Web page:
Thursday, November 1, 2012

English Civil War: Royalist Infantry pt 1

   My English Civil War Armies are probably among the oldest remaining in my collection. I started them in 1974, during my second semester of college, using the brand new Minifigs range, which were top of the line at the time (and still are very nice figures, honestly). Unfortunately, they are probably also among the least used of all my figures. There are a a variety of reasons for that, but the chief one is never really finding a set of rules for this era that excited me. My original inspiration for these armies was the "Cavaliers and Roundheads" rules by future D&D coauthor Gary Gygax and  Jeff Perren, and then later Bill Protz's  "The Wargamers's Guide to the English Civil War", which is still available, now in a 2nd edition. The ECW has always seemed to me like a conflict that is best gamed from a campaign standpoint. Indeed, the ideas just recently hinted at in Sam Mustafa's upcoming "Longstreet" rules might adapt especially well for the ECW, or alternatively Bob Jones' forthcoming "Die Marching", especially if he does the Pike and Shot version of his "Die Fighting!"rules (tentatively entitled "Die for the King!"). Hmmm!  Some of the local guys are also gearing up Pike and shot armies as well. So, perhaps these troops will get "out of the closet" a bit more now.

   Anyway, these figures are painted in a style I no longer use, with an India Ink pen used to outline and separate the various colors, lines in the armor, etc. It works very well on these well detailed but fairly smooth figures, however. Indeed, my ECW Royalist army is the only one of mine to ever have been entered in a painting competition, and won the Minifigs prize at one of the old MFCA conventions in Chester, PA way back in the mid 1970's. The uniforms of these troops is beyond doubt far too "uniform" (and probably too ornate as well) for this era, but I was looking very much for a "toy soldier"sort of look with these armies.

First up is Colonel Henry Tiller's Greencoats. IRC, this was an Irish regiment that served the Royalist cause. Here is the regiment in March column, passing through a town in the English countryside. Buildings are from the Hovels line.

The red sashes were a common field sign for Royalist officers. Note also the red "12 Apostles", pre-mixed charges for the musketeers, worn slung around the neck.

Like most ECW foot regiments, the standards, often one per pike company, are simple but effective. The field was often but not always in the coat color, and the devices on the filed indicated which company the flag belonged to. The Colonels flag was often just one solid color,  with or without the red cross of St. George in the canton. The Lt. Colonel or Major's flag had the addition of a "pile wavy" coming from the corner of the canton, while the 1st Captain's company had one device on the field, the 2nd Captain's company two devices, and in this case the Third Captain's company has three devices. The device could just be a simple roundel, but was often taken from or inspired by the coat of arms of the Colonel.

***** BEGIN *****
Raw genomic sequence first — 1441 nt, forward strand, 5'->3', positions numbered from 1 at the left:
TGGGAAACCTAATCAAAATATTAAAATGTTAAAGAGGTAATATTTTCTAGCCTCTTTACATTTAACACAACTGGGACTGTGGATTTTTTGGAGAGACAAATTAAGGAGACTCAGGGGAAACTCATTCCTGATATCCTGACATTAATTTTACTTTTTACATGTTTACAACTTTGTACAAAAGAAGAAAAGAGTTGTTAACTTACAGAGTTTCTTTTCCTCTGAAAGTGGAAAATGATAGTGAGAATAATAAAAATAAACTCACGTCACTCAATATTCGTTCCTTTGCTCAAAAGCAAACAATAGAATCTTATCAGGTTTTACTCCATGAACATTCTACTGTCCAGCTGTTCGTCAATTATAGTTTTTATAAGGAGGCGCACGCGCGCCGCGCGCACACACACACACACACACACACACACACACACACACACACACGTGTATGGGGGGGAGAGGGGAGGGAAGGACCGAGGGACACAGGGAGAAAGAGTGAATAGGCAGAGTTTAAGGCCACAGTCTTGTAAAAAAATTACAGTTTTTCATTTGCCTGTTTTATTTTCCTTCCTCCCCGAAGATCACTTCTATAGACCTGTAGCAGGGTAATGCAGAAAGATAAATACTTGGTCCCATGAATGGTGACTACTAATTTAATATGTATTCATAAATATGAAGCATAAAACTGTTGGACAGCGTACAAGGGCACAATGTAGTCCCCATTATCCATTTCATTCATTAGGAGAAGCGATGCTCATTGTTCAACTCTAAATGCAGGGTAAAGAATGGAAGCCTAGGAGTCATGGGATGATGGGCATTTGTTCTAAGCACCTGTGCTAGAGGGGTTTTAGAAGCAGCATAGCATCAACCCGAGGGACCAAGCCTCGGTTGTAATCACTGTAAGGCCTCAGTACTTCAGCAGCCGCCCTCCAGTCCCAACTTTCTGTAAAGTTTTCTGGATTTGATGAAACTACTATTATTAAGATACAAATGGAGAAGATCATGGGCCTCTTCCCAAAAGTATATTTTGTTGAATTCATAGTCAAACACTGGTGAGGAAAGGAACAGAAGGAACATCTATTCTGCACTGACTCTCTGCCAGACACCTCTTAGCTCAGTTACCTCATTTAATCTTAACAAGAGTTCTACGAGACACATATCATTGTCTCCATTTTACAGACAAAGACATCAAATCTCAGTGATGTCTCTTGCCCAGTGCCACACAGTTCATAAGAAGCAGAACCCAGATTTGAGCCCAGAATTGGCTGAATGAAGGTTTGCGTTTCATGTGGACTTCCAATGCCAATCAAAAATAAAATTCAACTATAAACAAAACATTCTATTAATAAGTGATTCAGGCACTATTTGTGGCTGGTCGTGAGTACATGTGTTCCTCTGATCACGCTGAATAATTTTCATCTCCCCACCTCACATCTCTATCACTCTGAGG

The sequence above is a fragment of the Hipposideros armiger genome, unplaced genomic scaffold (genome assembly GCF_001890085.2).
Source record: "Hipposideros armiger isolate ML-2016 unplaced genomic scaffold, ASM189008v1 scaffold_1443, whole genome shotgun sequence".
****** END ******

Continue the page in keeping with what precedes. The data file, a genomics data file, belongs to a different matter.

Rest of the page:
This view shows the plumes decorating the hats of the Musketeer companies, and the helmets of the pikemen

This rear view shows some additional details of the figures, especially the plumes and armor.

The second Regiment for today is one of the Earl of Norwich's. Norwich raised a large contingent in support of King Charles II, all noted to be Whitecoats. As I painted these troops while in college in Connecticut, I took as many of the regiments as possible that were drawn from towns in Britain that have namesakes here in Connecticut. Two of my close friends in college were from Norwich, CT, self styled "The Rose of New England", so I HAD to have a Norwich regiment in my Royalist army. 

The ornate apple tree and rose device on the flag is in fact taken from the seal of Norwich (CT) Free Academy, which takes the place of a public High School in that town. On the High School version of the seal, the scroll has some kind of academic motto, but I have changed it to a more martial sounding one - "King, Duty and Honour!"

The four roundels on the other flag represent abstracted "apples" from the tree motif . Note the ornate edging on the baggy trousers of the Musketteers.

A rear view of this Norwich regiment, showing details of the equipment, as well as another view of the "Tree of Knowledge" motif.

More next time...   "Dieu et mon Droit!"



  1. English Civil War is not a period played in our club, but your figurines, beautiful, are a great temptation!

    1. Thanks, Phil. The Pike and shot era is an interesting change of pace!

  2. Glad to see these out of their boxes; perhaps a game using AoF? I can put togither 4 decent sized units of foot just from the OG and probably another couple from the minifigs from the same era as yours.

    Don't forget, Roger has a huge, mostly pike Scottish army which always needs an opponent.

    1. We will definitely have to do something, Joe - we have enough people with interest, just a matter of coordination and rules!

  3. Great to see these old Minifigs again - a range that deserves far more credit than they get! I also collected a Minifigs ECW army in the early 70s and had figures of this style and the earlier style (they rather annoyingly redesigned the range in the middle of the project). Sadly I no longer have the figures but have been told that they still reside in the attic of an old school friend!

    1. Yes, these are the "New" Minifigs that started coming out circa 1974, and were a notable improvement upon the earlier models. IMHO, the ECW range, along with the Assyrians and Egyptians, were probably the best they ever did.

  4. Replies
    1. Hey Larry!

      Good to hear from you; I'll drop you a line privately....